I’m a Japanese culture enthusiast. I enjoy reading books and watching movies in Japanese, becoming immersed in the beauty of Japanese language and philosophy. Recently, I read books about Zen philosophy that focuses on how we manage our daily lives.
The most notable message is about releasing ourselves to nature and the world. Like when you are young, nature and being natural was a part of your daily life. Perhaps when you were little, you loved to dance to music. You performed dancing as free as you could. But then as you grew up, you realized that others watched you. You became conscious and performed a dance to get the expected ‘reward’ — a pat on the back or positive comments. Zen is a practice to become child-like again, to free us from judgment and from the concern of being watched and evaluated. We can release ourselves without feeling restraint by external standards.
My writings are just so. Back when I was young, I wrote fiction and non-fiction pieces with absolutely no care whatsoever for the rules of writing. I merely imitated what I read and that’s all there was to it: writing was like reading. College rolled in and I understood about structures in essays and research essays. I took fiction-writing classes to polish my writing skills and now I’m taking a non-fiction class, curious about how to make a good essay and memoir. It is what I call making an effort — after all, we the writers care most about the improvement of the quality of our writing.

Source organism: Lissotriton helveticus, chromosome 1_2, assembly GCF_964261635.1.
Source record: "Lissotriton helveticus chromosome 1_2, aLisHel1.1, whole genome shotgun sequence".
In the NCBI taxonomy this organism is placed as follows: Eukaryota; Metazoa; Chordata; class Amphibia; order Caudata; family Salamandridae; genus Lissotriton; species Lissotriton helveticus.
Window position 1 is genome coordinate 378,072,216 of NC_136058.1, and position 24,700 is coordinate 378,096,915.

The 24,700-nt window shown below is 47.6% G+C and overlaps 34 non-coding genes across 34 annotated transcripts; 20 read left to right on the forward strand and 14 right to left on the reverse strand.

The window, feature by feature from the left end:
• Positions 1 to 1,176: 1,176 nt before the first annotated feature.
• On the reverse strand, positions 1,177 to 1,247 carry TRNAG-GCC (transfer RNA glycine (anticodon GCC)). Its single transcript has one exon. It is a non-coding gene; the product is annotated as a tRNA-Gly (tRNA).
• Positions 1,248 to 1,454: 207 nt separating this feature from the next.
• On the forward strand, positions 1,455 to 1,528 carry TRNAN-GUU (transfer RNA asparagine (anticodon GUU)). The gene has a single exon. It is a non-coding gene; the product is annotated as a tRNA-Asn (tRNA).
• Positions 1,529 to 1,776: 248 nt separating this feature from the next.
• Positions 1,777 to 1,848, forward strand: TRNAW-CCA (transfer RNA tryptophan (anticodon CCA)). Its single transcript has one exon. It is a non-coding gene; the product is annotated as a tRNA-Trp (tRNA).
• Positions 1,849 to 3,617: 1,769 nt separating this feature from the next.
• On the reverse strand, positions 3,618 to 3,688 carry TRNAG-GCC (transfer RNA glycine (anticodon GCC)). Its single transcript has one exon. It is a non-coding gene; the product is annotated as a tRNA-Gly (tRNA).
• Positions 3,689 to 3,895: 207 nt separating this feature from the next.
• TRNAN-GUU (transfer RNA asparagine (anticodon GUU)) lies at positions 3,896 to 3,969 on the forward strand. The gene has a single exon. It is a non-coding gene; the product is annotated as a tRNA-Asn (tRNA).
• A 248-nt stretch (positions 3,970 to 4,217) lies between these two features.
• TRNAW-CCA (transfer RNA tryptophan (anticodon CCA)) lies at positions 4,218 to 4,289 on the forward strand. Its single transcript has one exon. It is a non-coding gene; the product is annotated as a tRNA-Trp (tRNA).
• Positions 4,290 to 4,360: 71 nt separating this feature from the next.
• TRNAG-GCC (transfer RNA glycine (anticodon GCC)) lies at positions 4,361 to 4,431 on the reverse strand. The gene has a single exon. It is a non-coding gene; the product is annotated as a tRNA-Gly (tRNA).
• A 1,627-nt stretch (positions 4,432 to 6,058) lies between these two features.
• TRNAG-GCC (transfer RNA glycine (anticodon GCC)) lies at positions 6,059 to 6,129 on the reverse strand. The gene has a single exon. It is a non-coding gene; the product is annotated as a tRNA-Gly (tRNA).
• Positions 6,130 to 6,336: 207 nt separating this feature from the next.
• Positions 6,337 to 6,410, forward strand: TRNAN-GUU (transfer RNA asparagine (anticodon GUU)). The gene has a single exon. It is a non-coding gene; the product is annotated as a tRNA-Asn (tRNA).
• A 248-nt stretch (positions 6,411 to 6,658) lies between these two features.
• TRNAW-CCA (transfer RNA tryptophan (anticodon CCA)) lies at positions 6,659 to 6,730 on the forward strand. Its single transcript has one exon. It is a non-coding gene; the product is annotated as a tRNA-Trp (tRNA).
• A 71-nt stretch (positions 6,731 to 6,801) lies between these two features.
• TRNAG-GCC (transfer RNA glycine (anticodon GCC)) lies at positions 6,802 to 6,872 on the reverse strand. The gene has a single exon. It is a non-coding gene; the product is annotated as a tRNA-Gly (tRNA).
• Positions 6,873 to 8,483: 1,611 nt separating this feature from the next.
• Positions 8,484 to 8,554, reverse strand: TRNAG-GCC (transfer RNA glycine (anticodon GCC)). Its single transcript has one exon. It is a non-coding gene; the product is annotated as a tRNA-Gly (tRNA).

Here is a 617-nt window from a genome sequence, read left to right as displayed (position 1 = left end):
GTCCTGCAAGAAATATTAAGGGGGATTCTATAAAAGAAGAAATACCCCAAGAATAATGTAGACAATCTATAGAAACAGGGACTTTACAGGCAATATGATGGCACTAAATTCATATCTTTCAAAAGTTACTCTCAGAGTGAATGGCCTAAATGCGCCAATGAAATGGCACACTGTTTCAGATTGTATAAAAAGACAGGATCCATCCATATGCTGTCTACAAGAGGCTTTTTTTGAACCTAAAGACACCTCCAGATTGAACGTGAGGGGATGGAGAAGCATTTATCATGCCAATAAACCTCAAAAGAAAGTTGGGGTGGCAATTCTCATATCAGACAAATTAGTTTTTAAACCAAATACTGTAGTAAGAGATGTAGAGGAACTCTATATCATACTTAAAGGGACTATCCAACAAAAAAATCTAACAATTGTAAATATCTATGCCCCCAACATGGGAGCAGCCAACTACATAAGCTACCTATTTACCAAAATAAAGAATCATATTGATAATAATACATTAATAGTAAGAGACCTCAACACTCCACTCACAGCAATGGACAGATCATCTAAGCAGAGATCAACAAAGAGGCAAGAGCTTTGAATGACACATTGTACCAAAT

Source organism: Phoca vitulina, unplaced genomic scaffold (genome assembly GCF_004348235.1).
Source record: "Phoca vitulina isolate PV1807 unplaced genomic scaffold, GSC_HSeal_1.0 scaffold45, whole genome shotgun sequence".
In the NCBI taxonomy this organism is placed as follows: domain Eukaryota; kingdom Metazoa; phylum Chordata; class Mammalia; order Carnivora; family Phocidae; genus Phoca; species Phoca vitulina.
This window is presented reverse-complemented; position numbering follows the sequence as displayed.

As of now, writing is like swimming. It is a conscious effort where I take a mental note on how far I will get — say 5,000 words just like 20 swimming laps. As I reflect upon the process, I realize that it is not a healthy process because it shows how little I enjoy it. I’m not in the zone and appreciate the little moments where I practice writing and swimming.
Japanese philosophy mentions that it is good to have something in our lives, no matter how trivial or strenuous it could be, to hold onto as a passion for life. If writing is all I have in the world, I’d like it to be a hobby rather than an enforced habit by practicing writing as many times as I can.